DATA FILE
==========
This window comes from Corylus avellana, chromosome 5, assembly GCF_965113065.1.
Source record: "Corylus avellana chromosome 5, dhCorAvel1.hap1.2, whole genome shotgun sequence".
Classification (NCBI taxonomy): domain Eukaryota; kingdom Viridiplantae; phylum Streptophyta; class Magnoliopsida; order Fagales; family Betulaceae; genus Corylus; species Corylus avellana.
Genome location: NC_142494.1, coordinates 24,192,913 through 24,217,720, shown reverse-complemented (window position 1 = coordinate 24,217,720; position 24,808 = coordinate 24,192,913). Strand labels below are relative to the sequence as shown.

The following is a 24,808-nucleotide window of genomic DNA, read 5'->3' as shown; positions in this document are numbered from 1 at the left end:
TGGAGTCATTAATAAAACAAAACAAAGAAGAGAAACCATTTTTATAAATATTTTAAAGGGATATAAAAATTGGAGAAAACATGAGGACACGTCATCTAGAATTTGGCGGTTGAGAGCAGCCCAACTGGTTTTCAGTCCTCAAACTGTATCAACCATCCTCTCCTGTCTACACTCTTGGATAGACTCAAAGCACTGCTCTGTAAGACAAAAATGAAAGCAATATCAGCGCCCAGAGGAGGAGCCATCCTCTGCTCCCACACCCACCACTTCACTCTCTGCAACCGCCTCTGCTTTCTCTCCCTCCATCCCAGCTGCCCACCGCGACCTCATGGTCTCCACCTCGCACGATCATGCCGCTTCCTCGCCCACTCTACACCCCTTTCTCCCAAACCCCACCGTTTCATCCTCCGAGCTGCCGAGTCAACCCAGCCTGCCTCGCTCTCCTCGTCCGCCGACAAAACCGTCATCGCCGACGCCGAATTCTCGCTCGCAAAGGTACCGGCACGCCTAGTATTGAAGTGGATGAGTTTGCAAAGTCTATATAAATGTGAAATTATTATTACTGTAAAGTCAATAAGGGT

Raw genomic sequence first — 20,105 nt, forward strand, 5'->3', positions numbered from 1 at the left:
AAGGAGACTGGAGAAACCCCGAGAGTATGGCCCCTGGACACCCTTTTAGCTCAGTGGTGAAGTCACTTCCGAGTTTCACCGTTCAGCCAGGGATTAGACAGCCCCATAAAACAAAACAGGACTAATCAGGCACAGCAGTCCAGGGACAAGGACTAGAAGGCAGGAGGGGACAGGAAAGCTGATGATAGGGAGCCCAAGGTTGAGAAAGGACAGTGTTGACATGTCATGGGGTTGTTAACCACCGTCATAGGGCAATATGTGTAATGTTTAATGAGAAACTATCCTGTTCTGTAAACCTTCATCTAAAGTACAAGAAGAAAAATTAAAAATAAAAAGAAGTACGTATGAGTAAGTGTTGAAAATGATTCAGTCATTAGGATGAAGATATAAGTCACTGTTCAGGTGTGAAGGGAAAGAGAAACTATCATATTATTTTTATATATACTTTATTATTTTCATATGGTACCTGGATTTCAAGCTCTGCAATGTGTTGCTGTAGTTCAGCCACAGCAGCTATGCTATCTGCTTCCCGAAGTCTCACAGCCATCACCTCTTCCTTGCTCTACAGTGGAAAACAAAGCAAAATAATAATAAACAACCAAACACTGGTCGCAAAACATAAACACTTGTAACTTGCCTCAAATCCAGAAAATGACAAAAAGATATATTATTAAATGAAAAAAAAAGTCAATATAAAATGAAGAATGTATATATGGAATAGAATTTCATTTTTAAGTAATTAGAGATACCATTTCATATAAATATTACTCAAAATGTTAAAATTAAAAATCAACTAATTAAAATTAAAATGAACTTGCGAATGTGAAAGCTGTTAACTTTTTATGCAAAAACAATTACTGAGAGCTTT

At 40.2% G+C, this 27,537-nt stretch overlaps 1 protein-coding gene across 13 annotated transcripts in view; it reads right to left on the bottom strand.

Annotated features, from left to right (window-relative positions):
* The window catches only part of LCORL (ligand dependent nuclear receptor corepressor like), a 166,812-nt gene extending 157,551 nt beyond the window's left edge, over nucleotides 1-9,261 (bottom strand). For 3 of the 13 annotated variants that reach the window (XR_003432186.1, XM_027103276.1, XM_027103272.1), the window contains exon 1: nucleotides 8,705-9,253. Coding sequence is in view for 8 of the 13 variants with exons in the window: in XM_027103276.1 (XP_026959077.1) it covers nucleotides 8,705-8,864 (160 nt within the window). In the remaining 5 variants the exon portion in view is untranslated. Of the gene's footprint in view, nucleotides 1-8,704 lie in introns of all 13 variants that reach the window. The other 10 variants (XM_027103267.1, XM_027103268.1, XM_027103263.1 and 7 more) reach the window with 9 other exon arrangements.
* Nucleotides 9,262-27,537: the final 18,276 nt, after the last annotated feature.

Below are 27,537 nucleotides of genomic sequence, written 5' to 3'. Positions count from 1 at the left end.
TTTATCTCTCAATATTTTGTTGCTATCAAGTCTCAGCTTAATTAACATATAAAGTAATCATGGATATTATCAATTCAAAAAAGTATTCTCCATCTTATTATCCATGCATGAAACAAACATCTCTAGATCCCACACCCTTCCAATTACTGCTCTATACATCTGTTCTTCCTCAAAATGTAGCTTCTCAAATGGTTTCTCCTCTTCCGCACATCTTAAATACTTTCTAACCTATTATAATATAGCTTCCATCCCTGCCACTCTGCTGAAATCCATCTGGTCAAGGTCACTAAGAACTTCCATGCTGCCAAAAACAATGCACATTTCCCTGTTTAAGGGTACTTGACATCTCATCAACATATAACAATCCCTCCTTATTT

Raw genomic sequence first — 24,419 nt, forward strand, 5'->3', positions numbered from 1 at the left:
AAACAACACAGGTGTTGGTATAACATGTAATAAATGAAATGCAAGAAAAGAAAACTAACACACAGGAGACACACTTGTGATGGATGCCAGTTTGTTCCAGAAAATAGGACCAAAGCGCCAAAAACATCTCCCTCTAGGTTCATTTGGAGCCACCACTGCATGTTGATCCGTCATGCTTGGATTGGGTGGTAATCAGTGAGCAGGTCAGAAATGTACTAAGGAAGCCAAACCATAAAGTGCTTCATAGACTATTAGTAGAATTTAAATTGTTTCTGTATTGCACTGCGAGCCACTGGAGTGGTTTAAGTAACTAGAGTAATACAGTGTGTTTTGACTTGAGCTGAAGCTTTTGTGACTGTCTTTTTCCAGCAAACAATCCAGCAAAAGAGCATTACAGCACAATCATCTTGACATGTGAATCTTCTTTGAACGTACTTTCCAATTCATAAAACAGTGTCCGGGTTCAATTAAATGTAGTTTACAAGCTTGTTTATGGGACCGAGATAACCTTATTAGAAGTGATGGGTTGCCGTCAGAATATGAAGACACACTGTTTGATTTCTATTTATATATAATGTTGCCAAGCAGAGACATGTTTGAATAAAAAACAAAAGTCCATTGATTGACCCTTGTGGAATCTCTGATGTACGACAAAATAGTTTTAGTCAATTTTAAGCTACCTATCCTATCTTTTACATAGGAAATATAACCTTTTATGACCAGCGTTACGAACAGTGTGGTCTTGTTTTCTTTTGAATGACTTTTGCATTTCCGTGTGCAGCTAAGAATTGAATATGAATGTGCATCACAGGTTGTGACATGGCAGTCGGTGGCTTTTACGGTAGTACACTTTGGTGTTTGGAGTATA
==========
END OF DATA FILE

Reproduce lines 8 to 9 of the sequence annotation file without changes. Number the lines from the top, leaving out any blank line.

AAGGAGACTGGAGAAACCCCGAGAGTATGGCCCCTGGACACCCTTTTAGCTCAGTGGTGAAGTCACTTCCGAGTTTCACCGTTCAGCCAGGGATTAGACAGCCCCATAAAACAAAACAGGACTAATCAGGCACAGCAGTCCAGGGACAAGGACTAGAAGGCAGGAGGGGACAGGAAAGCTGATGATAGGGAGCCCAAGGTTGAGAAAGGACAGTGTTGACATGTCATGGGGTTGTTAACCACCGTCATAGGGCAATATGTGTAATGTTTAATGAGAAACTATCCTGTTCTGTAAACCTTCATCTAAAGTACAAGAAGAAAAATTAAAAATAAAAAGAAGTACGTATGAGTAAGTGTTGAAAATGATTCAGTCATTAGGATGAAGATATAAGTCACTGTTCAGGTGTGAAGGGAAAGAGAAACTATCATATTATTTTTATATATACTTTATTATTTTCATATGGTACCTGGATTTCAAGCTCTGCAATGTGTTGCTGTAGTTCAGCCACAGCAGCTATGCTATCTGCTTCCCGAAGTCTCACAGCCATCACCTCTTCCTTGCTCTACAGTGGAAAACAAAGCAAAATAATAATAAACAACCAAACACTGGTCGCAAAACATAAACACTTGTAACTTGCCTCAAATCCAGAAAATGACAAAAAGATATATTATTAAATGAAAAAAAAAGTCAATATAAAATGAAGAATGTATATATGGAATAGAATTTCATTTTTAAGTAATTAGAGATACCATTTCATATAAATATTACTCAAAATGTTAAAATTAAAAATCAACTAATTAAAATTAAAATGAACTTGCGAATGTGAAAGCTGTTAACTTTTTATGCAAAAACAATTACTGAGAGCTTT

At 40.2% G+C, this 27,537-nt stretch overlaps 1 protein-coding gene across 13 annotated transcripts in view; it reads right to left on the bottom strand.